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Covey v. Shaffer

Florida Court of Appeals, Second District

July 3, 2019

BEULAH COVEY, Appellant,


          Appeal pursuant to Fla. R. App. P. 9.170 from the Circuit Court for Collier County; Frederick Hardt, Judge.

          Matthew A. Linde of Cody & Linde, PLLC, Fort Myers; Robin D. Merriman II of Aloia, Roland, Lubell & Morgan, PLLC, Fort Myers; and Philip V. Howard and Lance M. McKinney of Osterhout & McKinney, P.A., Fort Myers, for Appellant.

          Jeffry S. Perlow, Naples, for Appellee Linda Shaffer.

          Alvaro C. Sanchez of Burandt, Adamski, Feichthaler & Sanchez, PLLC, Naples, for Appellee Phyllis Covey.


          Northcutt, Judge.

         The circuit court granted Linda Shaffer's petition to appoint an emergency temporary guardian for Beulah Covey. Covey challenges the order on several grounds, but we address only her assertion that the court erred in granting the petition without a hearing. We agree and reverse.


         On June 27, 2018, Shaffer filed petitions to determine Covey's incapacity and for the appointment of an emergency temporary guardian for Covey, whom Shaffer asserted was suffering from Alzheimer's disease and diminished capacity. Shaffer was Covey's life partner for thirty-six years. She alleged that Covey's niece had taken Covey with her to Michigan two months earlier and was not allowing Shaffer to speak with her, preventing Shaffer from confirming that Covey was taking her medications and being properly cared for. Shaffer also alleged that Covey had since revoked a power of attorney that she had previously given to Shaffer and had been writing checks to the benefit of others.

         On July 2, the circuit court issued an ex parte order appointing Shaffer as Covey's emergency temporary guardian. The court also appointed counsel to represent Covey and to serve as elisor. Covey's attorney was able to make contact with Covey by phone, and he then filed an emergency motion to vacate the letters of guardianship and the order appointing Shaffer as emergency temporary guardian. A hearing on the motion was scheduled for July 31. Several days before the hearing, Covey and her niece traveled to Florida. Covey's attorney was then able to meet with Covey for the first time and serve her with Shaffer's petitions.

         At the hearing on the motion to vacate, Covey's counsel argued, among other things, that the court could not appoint a temporary guardian without holding an evidentiary hearing. Shaffer responded that the court could still hold an evidentiary hearing on the petition, even after it had been granted. Covey's niece, who had filed a counterpetition and sought to serve as guardian, suggested that the court take testimony then and there, as all of the parties were present, but the court rejected that proposal, citing a lack of notice. The court then denied Covey's motion to vacate, and her counsel filed this appeal under Florida Rule of Appellate Procedure 9.170(b)(8).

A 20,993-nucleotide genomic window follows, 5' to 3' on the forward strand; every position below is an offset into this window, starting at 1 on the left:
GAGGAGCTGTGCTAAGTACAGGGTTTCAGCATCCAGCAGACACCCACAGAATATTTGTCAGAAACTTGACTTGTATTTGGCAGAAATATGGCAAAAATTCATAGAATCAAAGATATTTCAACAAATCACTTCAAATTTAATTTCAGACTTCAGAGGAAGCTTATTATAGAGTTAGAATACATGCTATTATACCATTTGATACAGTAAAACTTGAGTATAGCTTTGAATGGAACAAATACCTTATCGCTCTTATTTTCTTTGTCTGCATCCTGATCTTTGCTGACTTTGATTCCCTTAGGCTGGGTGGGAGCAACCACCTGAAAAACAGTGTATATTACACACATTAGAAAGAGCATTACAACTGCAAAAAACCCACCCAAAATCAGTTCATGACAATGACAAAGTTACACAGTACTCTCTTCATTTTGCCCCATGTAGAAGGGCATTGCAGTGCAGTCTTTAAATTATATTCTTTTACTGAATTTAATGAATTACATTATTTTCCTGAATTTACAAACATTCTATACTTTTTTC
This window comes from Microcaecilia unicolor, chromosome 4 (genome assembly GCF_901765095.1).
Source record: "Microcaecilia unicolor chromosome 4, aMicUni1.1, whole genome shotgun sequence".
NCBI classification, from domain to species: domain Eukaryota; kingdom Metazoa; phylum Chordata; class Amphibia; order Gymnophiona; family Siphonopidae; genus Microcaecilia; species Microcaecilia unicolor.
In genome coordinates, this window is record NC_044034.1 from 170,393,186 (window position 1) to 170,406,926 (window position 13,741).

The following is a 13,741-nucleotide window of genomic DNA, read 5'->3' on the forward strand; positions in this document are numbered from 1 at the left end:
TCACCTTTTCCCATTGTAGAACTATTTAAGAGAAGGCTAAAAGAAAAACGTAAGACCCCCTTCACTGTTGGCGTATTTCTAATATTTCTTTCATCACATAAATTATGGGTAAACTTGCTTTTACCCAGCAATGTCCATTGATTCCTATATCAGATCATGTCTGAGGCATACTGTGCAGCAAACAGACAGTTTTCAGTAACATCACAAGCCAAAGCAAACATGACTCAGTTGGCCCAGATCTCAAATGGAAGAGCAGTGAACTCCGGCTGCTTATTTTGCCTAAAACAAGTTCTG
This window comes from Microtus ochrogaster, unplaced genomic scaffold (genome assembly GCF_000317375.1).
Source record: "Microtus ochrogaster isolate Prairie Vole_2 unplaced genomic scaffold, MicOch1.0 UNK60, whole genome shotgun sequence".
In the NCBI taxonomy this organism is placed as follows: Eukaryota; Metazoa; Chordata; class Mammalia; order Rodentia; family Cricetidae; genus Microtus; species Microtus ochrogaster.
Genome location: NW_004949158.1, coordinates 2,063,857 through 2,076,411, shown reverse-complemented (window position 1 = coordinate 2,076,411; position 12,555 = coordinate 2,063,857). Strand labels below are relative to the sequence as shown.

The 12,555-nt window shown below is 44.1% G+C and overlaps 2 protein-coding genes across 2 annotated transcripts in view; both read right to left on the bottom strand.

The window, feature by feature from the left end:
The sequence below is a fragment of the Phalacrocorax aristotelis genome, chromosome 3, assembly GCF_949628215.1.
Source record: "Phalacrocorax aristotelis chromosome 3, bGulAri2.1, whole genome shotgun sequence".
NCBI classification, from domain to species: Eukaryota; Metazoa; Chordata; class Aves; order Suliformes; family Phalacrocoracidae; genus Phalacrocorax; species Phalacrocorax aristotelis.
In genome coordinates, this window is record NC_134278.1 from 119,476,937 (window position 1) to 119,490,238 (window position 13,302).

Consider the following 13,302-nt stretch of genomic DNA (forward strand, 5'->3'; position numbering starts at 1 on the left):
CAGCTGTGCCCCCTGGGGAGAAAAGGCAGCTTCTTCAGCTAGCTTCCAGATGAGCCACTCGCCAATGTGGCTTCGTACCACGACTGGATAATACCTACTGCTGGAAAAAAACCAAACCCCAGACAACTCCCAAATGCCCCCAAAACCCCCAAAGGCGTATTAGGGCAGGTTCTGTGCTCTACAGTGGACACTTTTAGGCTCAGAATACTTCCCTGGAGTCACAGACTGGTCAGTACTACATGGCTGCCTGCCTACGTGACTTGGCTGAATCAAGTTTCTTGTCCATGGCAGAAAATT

During the pendency of the appeal, the circuit court extended the temporary guardianship for a further ninety days, as is permitted by section 744.3031(4), Florida Statutes (2018). At oral argument in January 2019, the parties' attorneys informed us that the circuit court had since determined that Covey was incapacitated and that it had appointed Shaffer as permanent guardian of Covey's person and a professional guardian to serve as permanent guardian of Covey's property.[1]


         The appointment of permanent guardians for Covey effectively moots Covey's challenge to the appointment of Shaffer as the temporary guardian. See In re Smith, 05-09-00913-CV, 2010 WL 4324434, at *2 (Tex. App. Nov. 3, 2010) ("Complaints about an order regarding temporary guardianship ordinarily become moot if a permanent guardian is appointed."). However, because an emergency temporary guardianship can last for a maximum of only 180 days, see § 744.3031(4) (providing that an emergency temporary guardianship expires after ninety days or when a guardian is appointed, whichever occurs first, and may be extended for "an additional 90 days"), the issues here are capable of repetition while evading appellate review. We therefore decline to dismiss the appeal as moot. See Enter. Leasing Co. v. Jones, 789 So.2d 964, 965 (Fla. 2001) ("Although the issue presented in this appeal may be moot as it relates ...

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